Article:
House Ways & Means’ GOP members balk at Treasury’s anti-inversion plan. They wrote a letter to Treasury Secretary Jack Lew expressing “grave concerns” about the department’s proposals to treat some debt as equity. The rules are supposed to limit the tax benefits of corporate inversions, but the Ways & Means Republicans say they would “reduce overall investment and economic activity.” They’ve asked Lew for an economic analysis of the rules’ impact. Democrats, meanwhile, worry that the rules could hurt ordinary business transactions.
Exactly what is the Republican tax plan? TPC’s Howard Gleckman notes the striking contrast between the tax plans of Donald Trump and Paul Ryan. Trump doubles-down on the taxation of worldwide income while Ryan and the House GOP move toward a business cash flow tax, and exempt from tax the foreign income of US-based multinationals.
The IRS launches new online safeguards. For 2017, the agency will expand its pilot program to add 16-digit verification codes to W-2 forms, broaden its information campaigns on tax safety, and boost research and information sharing to protect taxpayers. Complaints about identity theft have fallen by as much as 40 percent and the IRS reports it has stopped $1.1 billion in fraud this year, $350 million more than last year.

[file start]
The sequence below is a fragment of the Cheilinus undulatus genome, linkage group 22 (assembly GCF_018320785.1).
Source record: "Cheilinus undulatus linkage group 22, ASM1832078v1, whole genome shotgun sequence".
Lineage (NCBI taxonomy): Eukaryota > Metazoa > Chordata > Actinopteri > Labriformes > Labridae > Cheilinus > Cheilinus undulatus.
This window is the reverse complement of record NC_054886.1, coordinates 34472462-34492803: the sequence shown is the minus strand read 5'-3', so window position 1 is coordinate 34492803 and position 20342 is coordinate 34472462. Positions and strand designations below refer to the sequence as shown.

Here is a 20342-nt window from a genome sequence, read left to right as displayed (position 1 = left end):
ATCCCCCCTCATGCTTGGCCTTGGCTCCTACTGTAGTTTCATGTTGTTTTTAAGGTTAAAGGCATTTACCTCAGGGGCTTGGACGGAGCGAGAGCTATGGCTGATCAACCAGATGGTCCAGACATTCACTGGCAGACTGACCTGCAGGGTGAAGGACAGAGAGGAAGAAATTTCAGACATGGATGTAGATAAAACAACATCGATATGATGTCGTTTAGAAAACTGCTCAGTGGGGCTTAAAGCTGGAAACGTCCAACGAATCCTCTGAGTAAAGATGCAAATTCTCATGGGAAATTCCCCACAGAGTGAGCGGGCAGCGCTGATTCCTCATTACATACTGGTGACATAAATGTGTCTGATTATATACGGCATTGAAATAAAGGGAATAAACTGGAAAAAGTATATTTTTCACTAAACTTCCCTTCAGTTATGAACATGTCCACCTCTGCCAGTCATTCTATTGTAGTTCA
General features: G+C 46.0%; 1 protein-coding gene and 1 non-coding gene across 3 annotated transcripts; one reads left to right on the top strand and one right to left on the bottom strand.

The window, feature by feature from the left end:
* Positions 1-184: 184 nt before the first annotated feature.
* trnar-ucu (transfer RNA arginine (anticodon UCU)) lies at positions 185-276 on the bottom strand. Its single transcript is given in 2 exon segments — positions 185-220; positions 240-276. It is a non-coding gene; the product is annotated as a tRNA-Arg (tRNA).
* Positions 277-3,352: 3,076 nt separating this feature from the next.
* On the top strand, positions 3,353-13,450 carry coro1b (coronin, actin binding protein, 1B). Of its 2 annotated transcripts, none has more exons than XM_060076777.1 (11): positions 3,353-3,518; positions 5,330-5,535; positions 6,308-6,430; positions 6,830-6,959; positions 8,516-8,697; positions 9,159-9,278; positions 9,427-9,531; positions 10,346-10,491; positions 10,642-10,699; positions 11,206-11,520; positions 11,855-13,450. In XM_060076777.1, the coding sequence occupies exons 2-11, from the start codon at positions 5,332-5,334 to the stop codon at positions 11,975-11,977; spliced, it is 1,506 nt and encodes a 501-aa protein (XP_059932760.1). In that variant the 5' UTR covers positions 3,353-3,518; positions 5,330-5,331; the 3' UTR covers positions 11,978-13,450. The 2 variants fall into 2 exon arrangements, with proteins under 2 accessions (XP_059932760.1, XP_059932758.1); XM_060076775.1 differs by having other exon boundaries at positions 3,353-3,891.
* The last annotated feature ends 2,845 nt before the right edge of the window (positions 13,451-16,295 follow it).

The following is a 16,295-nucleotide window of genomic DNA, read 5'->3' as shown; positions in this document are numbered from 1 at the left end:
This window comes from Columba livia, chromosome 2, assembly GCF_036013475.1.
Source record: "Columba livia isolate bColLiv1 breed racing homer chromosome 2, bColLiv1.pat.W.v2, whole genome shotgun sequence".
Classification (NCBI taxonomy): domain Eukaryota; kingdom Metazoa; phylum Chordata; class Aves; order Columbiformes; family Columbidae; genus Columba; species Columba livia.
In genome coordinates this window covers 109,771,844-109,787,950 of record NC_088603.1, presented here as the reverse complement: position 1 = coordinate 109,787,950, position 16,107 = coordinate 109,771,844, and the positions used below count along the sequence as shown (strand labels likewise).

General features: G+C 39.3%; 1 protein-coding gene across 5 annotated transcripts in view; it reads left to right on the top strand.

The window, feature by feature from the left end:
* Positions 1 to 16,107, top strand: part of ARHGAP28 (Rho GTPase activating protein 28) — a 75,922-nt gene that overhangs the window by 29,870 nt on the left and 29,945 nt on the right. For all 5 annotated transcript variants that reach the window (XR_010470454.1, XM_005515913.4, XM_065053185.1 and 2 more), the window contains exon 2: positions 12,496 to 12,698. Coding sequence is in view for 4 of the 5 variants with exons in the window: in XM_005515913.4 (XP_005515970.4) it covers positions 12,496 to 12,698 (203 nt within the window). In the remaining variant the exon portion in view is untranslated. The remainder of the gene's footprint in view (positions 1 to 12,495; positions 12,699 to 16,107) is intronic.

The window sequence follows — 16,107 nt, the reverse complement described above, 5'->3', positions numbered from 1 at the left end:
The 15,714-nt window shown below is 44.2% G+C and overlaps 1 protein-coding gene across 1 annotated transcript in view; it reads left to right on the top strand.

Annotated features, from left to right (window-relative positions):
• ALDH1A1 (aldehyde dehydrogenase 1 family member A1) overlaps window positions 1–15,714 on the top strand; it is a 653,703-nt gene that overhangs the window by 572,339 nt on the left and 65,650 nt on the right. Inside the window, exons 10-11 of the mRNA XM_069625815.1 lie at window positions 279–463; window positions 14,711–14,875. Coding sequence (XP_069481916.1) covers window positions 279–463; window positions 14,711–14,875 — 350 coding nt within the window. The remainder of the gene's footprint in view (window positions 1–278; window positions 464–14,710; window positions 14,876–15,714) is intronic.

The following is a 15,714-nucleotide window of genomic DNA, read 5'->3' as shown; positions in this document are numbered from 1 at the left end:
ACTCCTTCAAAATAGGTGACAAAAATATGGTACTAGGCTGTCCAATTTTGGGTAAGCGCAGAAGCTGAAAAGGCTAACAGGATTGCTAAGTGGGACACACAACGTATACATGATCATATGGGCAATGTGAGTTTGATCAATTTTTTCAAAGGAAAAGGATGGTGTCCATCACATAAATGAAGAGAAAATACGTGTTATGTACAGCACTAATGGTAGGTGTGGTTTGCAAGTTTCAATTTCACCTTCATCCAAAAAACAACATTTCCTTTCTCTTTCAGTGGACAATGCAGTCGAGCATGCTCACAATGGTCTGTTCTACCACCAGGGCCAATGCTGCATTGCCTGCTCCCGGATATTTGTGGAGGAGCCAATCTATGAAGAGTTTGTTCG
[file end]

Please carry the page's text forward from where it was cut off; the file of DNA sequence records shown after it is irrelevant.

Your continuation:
New Jersey ok’s a sales tax cut and gas tax hike. Lawmakers are trying to fill the state’s nearly empty Transportation Trust Fund. Early Tuesday morning, the state assembly voted to cut the sales tax from 7 to 6 percent and raise the gasoline tax by 23 cents per gallon. With state senate approval, Governor Christie could sign the bill as early as Friday.
Connecticut will begin its fiscal year with fiscal woes. The state’s new budget year will begin on Friday, but weak tax collections may mean a third consecutive year of deficits. Governor Dannel Malloy downgraded expected income tax receipts by $75 million and sales tax revenues by $28 million. Long-term liabilities, including pension and retiree health contributions as well as debt service, have made balancing the budget increasingly difficult.
UK’s finance minister George Osborne: “I told you so.” The shock to the British economy from leaving the European Union means the next government will have to enact tax hikes and spending cuts, Osborne warned. Perhaps less than helpfully, he added that his pre-referendum warnings "have started to be borne out by events.”
Indonesia will offer temporary tax amnesty. The Indonesian parliament approved the program aimed at raising billions of dollars to close its growing budget gap. The country also wants to increase infrastructure spending to boost economic growth. Individuals who fail to repatriate foreign assets will face a penalty of 4 to 10 percent, while those who bring the money back will pay only 2 to 5 percent. The central bank estimates the nine-month program could bring $42.5 billion back to the country.
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